Jimmy learned this from the singing of Ewan D. Rodgers. A.L.Lloyd recorded it on his 1956 album 'Australian Bush Songs' (available on Fellside FECD219). He wrote: The Australian bush poet A.B. (banjo) Patterson included this text among his published works, though it is not clear whether he actually wrote it or merely remade it as Burns did certain Scots folk lyrics. Sometimes called The Old Jig Jog, it is well known among sheep and cattle hands. The Castlereagh is one of the tributaries of the Barwon River in New South Wales. Patterson entitled it A Bushmans Song.

Castlereagh (Roud 8399)

 

I'm riding down the Castlereagh, and I'm a station-hand,
I'm handy with a ropin' pole, I'm handy with the brand.
I can ride a rowdy colt and swing an axe all day;
But there's no demand for station-hands along the Castlereagh.

And It's shift, boys, shift, there isn't the slightest doubt
It's time that we were moving to the stations further out

I saddled up my pony and I whistled on me dog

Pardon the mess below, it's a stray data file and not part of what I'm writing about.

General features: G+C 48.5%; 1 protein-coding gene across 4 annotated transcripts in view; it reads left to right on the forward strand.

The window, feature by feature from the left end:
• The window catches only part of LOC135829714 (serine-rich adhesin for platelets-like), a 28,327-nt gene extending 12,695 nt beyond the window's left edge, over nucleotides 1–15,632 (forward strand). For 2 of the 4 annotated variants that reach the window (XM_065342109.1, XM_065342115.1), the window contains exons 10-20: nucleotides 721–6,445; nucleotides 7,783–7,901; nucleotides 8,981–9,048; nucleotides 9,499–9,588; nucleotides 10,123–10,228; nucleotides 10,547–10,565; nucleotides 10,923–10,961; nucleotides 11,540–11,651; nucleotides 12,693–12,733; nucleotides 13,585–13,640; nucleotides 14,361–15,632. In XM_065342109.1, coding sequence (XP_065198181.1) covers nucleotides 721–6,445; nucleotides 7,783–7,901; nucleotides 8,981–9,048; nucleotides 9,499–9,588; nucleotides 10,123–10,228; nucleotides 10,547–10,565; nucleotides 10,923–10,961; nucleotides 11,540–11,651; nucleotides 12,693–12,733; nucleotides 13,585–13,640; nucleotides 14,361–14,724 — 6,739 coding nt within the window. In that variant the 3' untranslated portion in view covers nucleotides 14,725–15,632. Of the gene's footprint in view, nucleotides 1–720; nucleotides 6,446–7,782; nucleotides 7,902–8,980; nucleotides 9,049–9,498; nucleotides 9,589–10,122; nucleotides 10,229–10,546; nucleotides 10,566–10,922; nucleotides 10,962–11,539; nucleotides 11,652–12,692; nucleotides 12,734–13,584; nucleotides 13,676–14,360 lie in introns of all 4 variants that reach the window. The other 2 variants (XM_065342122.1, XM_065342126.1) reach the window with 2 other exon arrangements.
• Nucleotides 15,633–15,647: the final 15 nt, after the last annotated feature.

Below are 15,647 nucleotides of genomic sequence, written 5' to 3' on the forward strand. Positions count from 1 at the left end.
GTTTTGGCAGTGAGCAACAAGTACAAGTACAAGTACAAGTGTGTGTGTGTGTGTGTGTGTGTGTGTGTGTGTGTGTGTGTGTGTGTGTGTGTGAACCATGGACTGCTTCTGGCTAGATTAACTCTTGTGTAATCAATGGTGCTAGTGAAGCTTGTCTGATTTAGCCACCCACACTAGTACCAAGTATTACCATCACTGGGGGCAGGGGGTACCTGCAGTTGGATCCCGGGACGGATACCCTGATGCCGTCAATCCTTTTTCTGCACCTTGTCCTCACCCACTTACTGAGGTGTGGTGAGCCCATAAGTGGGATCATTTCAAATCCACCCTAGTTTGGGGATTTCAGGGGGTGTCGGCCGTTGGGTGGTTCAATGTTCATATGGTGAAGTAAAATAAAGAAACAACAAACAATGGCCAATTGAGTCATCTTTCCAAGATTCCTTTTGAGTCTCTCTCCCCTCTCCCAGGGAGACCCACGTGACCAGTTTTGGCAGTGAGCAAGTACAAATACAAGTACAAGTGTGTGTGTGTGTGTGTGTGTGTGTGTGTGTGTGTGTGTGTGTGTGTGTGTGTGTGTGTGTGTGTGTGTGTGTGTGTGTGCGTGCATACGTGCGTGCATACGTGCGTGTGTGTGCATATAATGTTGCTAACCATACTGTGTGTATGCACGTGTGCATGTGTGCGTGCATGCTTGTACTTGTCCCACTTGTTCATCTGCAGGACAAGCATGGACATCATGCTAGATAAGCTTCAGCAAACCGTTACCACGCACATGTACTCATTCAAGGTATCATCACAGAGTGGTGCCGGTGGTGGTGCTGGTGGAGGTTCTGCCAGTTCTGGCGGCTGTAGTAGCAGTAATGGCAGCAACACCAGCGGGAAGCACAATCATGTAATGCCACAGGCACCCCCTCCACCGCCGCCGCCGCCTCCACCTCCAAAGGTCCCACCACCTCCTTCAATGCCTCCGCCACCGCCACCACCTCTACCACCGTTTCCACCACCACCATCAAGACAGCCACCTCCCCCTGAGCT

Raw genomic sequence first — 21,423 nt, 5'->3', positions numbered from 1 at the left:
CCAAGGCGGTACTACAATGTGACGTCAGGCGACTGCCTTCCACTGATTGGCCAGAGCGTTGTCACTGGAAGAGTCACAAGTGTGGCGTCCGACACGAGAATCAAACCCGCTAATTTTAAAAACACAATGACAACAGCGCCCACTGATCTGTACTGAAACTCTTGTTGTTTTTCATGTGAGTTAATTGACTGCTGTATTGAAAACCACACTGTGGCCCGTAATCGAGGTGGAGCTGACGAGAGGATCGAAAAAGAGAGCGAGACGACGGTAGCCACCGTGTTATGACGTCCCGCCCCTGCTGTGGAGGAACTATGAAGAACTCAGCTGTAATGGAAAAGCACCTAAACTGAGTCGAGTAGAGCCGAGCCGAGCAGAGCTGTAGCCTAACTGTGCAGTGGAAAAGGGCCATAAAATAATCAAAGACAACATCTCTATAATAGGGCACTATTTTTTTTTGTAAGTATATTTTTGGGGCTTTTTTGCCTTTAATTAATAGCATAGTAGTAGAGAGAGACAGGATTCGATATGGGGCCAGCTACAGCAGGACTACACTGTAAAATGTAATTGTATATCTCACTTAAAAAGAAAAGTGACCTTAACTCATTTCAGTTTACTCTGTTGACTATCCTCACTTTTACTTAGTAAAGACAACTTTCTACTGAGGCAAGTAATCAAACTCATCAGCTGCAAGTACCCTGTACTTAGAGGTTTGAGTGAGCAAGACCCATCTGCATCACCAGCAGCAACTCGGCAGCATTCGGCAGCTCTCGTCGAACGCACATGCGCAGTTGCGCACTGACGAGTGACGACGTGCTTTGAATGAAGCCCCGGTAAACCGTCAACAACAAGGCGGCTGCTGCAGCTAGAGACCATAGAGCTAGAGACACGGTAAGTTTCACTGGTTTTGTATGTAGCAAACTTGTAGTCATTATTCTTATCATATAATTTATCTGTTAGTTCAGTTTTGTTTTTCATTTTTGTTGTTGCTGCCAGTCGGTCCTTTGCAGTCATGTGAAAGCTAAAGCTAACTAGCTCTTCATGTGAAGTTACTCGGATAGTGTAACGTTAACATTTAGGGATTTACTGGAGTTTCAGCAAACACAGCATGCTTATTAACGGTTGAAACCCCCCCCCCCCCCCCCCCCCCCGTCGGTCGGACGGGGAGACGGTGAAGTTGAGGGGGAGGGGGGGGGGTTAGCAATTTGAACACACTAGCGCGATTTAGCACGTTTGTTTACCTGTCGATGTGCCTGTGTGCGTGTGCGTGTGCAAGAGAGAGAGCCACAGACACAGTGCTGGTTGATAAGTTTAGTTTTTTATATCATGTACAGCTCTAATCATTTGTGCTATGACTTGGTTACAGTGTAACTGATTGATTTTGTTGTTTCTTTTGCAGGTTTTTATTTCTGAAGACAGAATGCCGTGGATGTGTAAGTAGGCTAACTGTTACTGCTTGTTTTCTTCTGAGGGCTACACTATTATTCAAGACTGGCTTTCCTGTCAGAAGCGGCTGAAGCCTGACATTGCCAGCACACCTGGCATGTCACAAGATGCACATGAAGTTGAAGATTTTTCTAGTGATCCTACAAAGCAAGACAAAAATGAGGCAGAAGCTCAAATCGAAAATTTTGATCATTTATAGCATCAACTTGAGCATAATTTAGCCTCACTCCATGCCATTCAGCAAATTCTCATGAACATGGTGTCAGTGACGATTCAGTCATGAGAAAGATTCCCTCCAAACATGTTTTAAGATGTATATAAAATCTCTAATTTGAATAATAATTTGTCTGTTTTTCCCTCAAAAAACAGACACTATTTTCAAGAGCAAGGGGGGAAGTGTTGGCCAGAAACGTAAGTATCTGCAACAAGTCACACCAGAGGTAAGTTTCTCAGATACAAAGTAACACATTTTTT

And I made for the country at the old jig-jog.

 

I answered a call for shearin' once along the Marthaguy.
“We shear non-union men,” says he. “I call it scab,” says I.
I look a look along the shearing floor as I got up to go:
There was 8 to 10 non union men a’ shearin' in a row

And It's shift, boys, shift, there isn't the slightest doubt
It's time that we were moving, the leprosies about
I saddled up my pony and I whistled on me dog
And I made for the country at the old jig-jog.

 

I went to Illawarra where my brother' has a farm.

He has to ask the landlord's leave before he'll lift an arm.
The rich man owns the countryside: man, woman, dog and cat,
And they haven't the cheek to dare to speak without they tip their cap

And It's shift, boys, shift, there isn't the slightest doubt
That little landlord he and I are soon to fallen out
Was I to tip my hat to him? Was I his bloody dog?
And I made for the country at the old jig-jog.

 

I'm riding down the Castlereagh, and I'm a station-hand,
I'm handy with a ropin' pole, I'm handy with the brand.
And I can ride a rowdy colt and swing an axe all day;
There's no demand for station-hands along the Castlereagh

 

And It's shift, boys, shift, there isn't the slightest doubt

It's time that we were moving, the leprosies about

I saddled up my pony and I whistled on me dog

And I made for the country at the old jig-jog.

A.B.(Banjo) Patterson